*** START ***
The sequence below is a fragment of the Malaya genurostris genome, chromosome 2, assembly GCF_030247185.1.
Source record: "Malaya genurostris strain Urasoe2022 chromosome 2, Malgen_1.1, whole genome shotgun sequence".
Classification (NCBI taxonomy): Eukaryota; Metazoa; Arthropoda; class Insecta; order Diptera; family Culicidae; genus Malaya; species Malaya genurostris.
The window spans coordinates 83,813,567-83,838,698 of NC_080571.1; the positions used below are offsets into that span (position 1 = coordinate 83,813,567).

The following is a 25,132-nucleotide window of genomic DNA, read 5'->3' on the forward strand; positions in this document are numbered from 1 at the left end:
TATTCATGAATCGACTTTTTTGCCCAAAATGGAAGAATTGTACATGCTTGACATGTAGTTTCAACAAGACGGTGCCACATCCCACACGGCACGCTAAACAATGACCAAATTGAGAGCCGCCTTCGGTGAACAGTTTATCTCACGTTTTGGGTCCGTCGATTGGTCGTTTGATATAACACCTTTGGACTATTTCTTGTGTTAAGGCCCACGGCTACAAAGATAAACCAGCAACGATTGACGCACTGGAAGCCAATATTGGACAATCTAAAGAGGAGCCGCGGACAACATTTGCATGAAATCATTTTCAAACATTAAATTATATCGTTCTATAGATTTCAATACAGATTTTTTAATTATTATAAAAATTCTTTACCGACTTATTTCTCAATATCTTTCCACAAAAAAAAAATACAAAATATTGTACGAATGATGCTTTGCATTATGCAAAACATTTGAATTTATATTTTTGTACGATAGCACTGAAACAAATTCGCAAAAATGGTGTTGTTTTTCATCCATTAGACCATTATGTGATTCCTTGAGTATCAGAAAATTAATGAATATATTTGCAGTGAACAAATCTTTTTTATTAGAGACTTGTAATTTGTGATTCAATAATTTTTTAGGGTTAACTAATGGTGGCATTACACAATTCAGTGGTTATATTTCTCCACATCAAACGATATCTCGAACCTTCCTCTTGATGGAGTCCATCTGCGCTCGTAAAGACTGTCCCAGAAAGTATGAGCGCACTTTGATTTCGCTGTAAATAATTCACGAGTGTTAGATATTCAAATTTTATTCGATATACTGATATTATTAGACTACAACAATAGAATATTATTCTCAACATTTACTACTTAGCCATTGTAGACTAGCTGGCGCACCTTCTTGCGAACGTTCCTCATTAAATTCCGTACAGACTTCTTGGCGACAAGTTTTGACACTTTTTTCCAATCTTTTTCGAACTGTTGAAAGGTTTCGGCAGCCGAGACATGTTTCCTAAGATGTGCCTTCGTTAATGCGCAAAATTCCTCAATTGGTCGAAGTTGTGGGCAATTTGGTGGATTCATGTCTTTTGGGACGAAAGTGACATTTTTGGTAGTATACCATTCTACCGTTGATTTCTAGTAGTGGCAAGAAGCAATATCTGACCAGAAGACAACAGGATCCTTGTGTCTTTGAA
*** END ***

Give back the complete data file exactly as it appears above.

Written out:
The sequence below is a fragment of the Malaya genurostris genome, chromosome 2, assembly GCF_030247185.1.
Source record: "Malaya genurostris strain Urasoe2022 chromosome 2, Malgen_1.1, whole genome shotgun sequence".
Classification (NCBI taxonomy): Eukaryota; Metazoa; Arthropoda; class Insecta; order Diptera; family Culicidae; genus Malaya; species Malaya genurostris.
The window spans coordinates 83,813,567-83,838,698 of NC_080571.1; the positions used below are offsets into that span (position 1 = coordinate 83,813,567).

The following is a 25,132-nucleotide window of genomic DNA, read 5'->3' on the forward strand; positions in this document are numbered from 1 at the left end:
TATTCATGAATCGACTTTTTTGCCCAAAATGGAAGAATTGTACATGCTTGACATGTAGTTTCAACAAGACGGTGCCACATCCCACACGGCACGCTAAACAATGACCAAATTGAGAGCCGCCTTCGGTGAACAGTTTATCTCACGTTTTGGGTCCGTCGATTGGTCGTTTGATATAACACCTTTGGACTATTTCTTGTGTTAAGGCCCACGGCTACAAAGATAAACCAGCAACGATTGACGCACTGGAAGCCAATATTGGACAATCTAAAGAGGAGCCGCGGACAACATTTGCATGAAATCATTTTCAAACATTAAATTATATCGTTCTATAGATTTCAATACAGATTTTTTAATTATTATAAAAATTCTTTACCGACTTATTTCTCAATATCTTTCCACAAAAAAAAAATACAAAATATTGTACGAATGATGCTTTGCATTATGCAAAACATTTGAATTTATATTTTTGTACGATAGCACTGAAACAAATTCGCAAAAATGGTGTTGTTTTTCATCCATTAGACCATTATGTGATTCCTTGAGTATCAGAAAATTAATGAATATATTTGCAGTGAACAAATCTTTTTTATTAGAGACTTGTAATTTGTGATTCAATAATTTTTTAGGGTTAACTAATGGTGGCATTACACAATTCAGTGGTTATATTTCTCCACATCAAACGATATCTCGAACCTTCCTCTTGATGGAGTCCATCTGCGCTCGTAAAGACTGTCCCAGAAAGTATGAGCGCACTTTGATTTCGCTGTAAATAATTCACGAGTGTTAGATATTCAAATTTTATTCGATATACTGATATTATTAGACTACAACAATAGAATATTATTCTCAACATTTACTACTTAGCCATTGTAGACTAGCTGGCGCACCTTCTTGCGAACGTTCCTCATTAAATTCCGTACAGACTTCTTGGCGACAAGTTTTGACACTTTTTTCCAATCTTTTTCGAACTGTTGAAAGGTTTCGGCAGCCGAGACATGTTTCCTAAGATGTGCCTTCGTTAATGCGCAAAATTCCTCAATTGGTCGAAGTTGTGGGCAATTTGGTGGATTCATGTCTTTTGGGACGAAAGTGACATTTTTGGTAGTATACCATTCTACCGTTGATTTCTAGTAGTGGCAAGAAGCAATATCTGACCAGAAGACAACAGGATCCTTGTGTCTTTGAA